Who knew that bosses / managers could have that effect on you? Who knew that perhaps in the traditional big corporate world we may have had the wrong end of the stick all along? I mean, how many of you folks out there would consider your immediate boss today your customer and not the individual you are directly, or indirectly, reporting to? I am certain not many. The thing is that you may be thinking that since you don’t have an external job to focus on, specially if you are not in sales or marketing, you really don’t have any customers to worry about, as you may be working in internal projects. But how about if we got it all wrong right from the beginning? You see? We are all providing a service, whether internal and / or external, and as service providers everyone that we are serving then becomes our customer and therefore our new boss. Imagine if we could all get to ignore everything else and just focus on the customer as your new manager. 

Well, here I am thinking what that may have been like over the course of the last 2.5 months when I first requested a service from Movistar where I wanted to transfer my already existing landline and ADSL I got contracted with them and move it to my new home place, 10 minutes away from the old one. As a service provider you would expect they would go the extra mile for their new boss to provide him with a delightful experience, don’t you think? Yet, apparently, they have been looking elsewhere, inwards, stuck in their paperwork, without resources, providing everything but a delightful client experience. More of a nightmare, if I may add. And perhaps that’s been part my fault as well for not stressing out deep enough the impact I have been suffering from their disservice, as I have no longer been able to carry on with my day to day knowledge Web work activities, losing several opportunities already of incoming revenue in the last two months and still counting…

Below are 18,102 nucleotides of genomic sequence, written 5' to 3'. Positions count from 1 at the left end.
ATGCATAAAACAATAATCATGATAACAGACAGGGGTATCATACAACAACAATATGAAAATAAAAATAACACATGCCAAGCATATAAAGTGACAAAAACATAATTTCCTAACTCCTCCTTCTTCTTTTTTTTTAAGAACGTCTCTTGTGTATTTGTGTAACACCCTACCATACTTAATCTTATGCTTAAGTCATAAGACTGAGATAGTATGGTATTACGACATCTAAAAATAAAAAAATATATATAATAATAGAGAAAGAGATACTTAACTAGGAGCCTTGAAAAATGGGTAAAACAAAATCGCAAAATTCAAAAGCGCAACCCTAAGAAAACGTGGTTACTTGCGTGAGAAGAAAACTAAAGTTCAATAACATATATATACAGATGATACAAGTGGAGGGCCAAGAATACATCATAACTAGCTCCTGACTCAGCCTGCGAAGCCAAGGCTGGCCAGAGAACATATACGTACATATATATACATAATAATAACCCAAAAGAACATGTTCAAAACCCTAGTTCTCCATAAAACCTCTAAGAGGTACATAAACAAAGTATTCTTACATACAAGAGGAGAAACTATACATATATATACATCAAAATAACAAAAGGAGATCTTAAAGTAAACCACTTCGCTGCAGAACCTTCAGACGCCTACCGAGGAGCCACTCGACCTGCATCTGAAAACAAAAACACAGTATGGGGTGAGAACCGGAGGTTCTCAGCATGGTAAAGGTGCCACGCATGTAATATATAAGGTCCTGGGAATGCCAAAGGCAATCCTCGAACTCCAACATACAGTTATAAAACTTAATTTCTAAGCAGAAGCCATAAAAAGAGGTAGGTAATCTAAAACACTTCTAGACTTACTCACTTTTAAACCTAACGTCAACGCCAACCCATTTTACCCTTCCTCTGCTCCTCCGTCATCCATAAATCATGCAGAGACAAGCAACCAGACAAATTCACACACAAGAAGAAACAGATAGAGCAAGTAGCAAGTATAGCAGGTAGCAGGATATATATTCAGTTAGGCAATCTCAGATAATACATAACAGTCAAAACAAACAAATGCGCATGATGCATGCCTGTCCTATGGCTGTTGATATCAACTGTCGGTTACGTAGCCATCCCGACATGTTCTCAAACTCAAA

Last week Friday I cancelled one of the many services I had contracted with Movistar for a good few years. Perhaps that’s how I should have made myself heard right from the start vs. patiently awaiting for them to look outside vs. inwards. It won’t be the last one. Currently, I am compiling the various different services I have got contracted with them and over the course of the next few days / weeks / months I will be terminating each and every one of them. I guess I will be firing them all away! I have been saying for a good while now how employee disengagement is a rather serious business problem to tackle in today’s corporate world. Mostly induced by disengaged managers, if you look deep enough into it beyond the initial marketing hype currently going on. 

So when your loyal customer, i.e. your new boss, actively disengages away from you by cancelling service after service, due to your rather poor and devastating skills about proper customer service, I guess it’s time now for you to figure out what’s happening, look around, go outside, engage in a meaningful conversation where you can work harder to solve their business problem(s) and see how you may be able, perhaps, to re-engage them back. If ever. If you still care, that is.